Fluorine-18 [18F], with a half-life of 109.7 min and low β+-energy (0.64 MeV), represents the ideal radionuclide for position emission tomography (PET). The 18F-produced positron is annihilated with an electron, leading to the emission of two 511-keV photons ~180º apart, which is detected coincidentally with PET. Various peptides have been successively fluorinated with multistep 18F-acylation, using 18F-labeled prosthetic groups such as amino-reactive 18F-labeling agent N-succinimidyl 4-[18F]fluorobenzoate (6). To increase labeling efficiency, the fluorination also can be conducted via a two-step synthetic approach in which an oxime is formed between an aminooxy group in the peptide and an 18F-labeled aldehyde such as 4-[18F]fluorobenzaldehyde (6). ImPyβImPyβImβ-C3-18F ([18F]PIPAM5) is an 18F-labeled PAM used for PET that is obtained with the oxime ligation approach (5). [18F]PIPAM5 contains five aromatic amino acids connected with β-alanine, which is denoted as β and is also known as a five-ring β-linked motif. Its unlabeled form with an N-N-dimethylaminopropyl tail has been exhibit ability to upregulate the repressed gene frataxin in a cell culture mode of Friedreich’s ataxia (7).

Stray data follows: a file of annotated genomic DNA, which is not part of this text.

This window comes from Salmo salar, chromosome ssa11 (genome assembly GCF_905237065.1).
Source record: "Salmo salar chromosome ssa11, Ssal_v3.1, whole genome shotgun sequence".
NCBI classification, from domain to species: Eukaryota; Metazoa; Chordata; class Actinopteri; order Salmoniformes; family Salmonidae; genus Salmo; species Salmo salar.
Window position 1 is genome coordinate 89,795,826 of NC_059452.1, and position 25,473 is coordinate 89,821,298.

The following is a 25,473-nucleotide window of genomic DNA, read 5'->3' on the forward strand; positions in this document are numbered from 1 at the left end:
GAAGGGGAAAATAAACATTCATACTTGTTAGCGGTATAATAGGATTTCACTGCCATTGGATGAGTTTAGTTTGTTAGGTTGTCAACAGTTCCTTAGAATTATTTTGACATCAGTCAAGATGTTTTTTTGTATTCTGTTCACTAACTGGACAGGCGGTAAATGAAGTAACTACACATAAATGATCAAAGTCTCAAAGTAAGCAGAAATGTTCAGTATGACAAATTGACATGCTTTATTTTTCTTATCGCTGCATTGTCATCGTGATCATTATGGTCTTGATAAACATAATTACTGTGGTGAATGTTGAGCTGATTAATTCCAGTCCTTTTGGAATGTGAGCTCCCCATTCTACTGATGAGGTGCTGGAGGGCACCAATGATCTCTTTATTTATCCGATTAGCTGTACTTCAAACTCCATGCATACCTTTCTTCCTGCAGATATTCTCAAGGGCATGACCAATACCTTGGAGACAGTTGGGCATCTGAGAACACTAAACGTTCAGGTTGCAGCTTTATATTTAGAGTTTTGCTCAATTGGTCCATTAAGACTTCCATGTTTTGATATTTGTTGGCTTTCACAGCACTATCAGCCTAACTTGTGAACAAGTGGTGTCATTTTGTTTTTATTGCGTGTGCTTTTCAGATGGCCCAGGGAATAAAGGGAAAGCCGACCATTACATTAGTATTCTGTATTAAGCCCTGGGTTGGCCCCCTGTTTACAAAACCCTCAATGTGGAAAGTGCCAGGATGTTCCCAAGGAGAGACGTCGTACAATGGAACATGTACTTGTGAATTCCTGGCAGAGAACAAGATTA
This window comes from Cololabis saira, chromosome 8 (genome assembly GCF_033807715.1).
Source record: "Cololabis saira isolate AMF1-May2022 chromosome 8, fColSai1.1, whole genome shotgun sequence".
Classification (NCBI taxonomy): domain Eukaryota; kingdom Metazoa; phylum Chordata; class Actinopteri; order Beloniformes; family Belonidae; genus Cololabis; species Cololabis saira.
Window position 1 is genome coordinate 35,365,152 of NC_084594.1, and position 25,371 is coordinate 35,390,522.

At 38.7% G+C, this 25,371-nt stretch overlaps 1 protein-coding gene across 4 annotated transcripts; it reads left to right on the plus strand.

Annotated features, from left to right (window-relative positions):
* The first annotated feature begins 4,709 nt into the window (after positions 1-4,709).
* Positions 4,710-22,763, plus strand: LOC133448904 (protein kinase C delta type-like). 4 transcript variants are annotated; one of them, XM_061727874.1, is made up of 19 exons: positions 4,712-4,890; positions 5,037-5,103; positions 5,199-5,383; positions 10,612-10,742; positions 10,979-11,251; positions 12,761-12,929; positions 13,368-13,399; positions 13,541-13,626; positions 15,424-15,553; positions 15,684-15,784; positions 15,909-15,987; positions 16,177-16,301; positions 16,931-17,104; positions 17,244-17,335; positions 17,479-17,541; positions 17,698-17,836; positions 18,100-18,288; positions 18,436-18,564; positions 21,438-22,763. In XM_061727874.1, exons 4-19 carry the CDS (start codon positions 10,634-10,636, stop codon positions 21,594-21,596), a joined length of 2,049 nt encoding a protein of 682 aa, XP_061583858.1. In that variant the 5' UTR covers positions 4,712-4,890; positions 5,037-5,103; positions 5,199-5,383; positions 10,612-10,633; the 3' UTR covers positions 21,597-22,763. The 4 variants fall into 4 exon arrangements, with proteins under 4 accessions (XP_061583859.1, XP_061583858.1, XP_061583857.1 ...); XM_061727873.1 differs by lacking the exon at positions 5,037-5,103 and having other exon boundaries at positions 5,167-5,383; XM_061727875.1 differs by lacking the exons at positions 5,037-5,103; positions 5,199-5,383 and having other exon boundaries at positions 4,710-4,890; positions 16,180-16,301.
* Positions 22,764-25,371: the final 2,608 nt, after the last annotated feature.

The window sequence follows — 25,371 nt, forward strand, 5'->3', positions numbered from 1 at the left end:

Harki et al. reported the synthesis of [18F]PIPAM5 (5). Initially, 4-[18F]-fluorobenzaldehyde was obtained by nucleophilic fluorination of a trimethylammonium benzaldehyde derivative with cyclotron-produced [18F]fluoride in the presence of 5,6-benzo-4,7,13,16,21,24-hexaoxa-1,10-diazabicyclo[8.8.8]hexacos-5-ene (Kryptofix[2.2.2]). The β-linked PAM ImPyβImPyβImβ was synthesized on a Boc-β-alanine phenylacetamidomethyl resin according to standard protocols. Then the PAM was hydroxylamine-functionalized in DMF by reaction with tert-butyl-3-aminopropoxycarbamate in the presence of benzotriazolyloxy-tris-(pyrrolidino)-phosphonium hexafluorophosphate (PyBOP) and N,N,-diisopropylethylamine. Finally, the obtained ImPyβImPyβImβ-hydroxylamine was ligated with the 4-[18F]-fluorobenzaldehyde with aniline as a catalyst to produce [18F]PIPAM5 at radiochemical yield of 12%. The whole synthetic procedure was completed in 100 min after the end of bombardment.

In Vitro Studies: Testing in Cells and Tissues


Harki et al. used the cold PAM analog [19F]PIPAM5 to evaluate its affinity to DNA in vitro (5). Quantitative DNaseI footprint titrations were performed on the 5’-32P-polymerase chain reaction fragment from plasmid pJWP-16. In this method, equilibrium mixtures of 32P end-labeled DNA and a range of PAM concentrations were partially digested by DNase I followed by gel electrophoresis and autoradiography. The PAM bound DNA was protected from cleavage, which produced a band gap on the gel. Quantification of the binding fraction as a function of PAM concentration was used to the apparent association constant, 3.5 ± 2.1 × 109 M-1 for [19F]PIPAM5.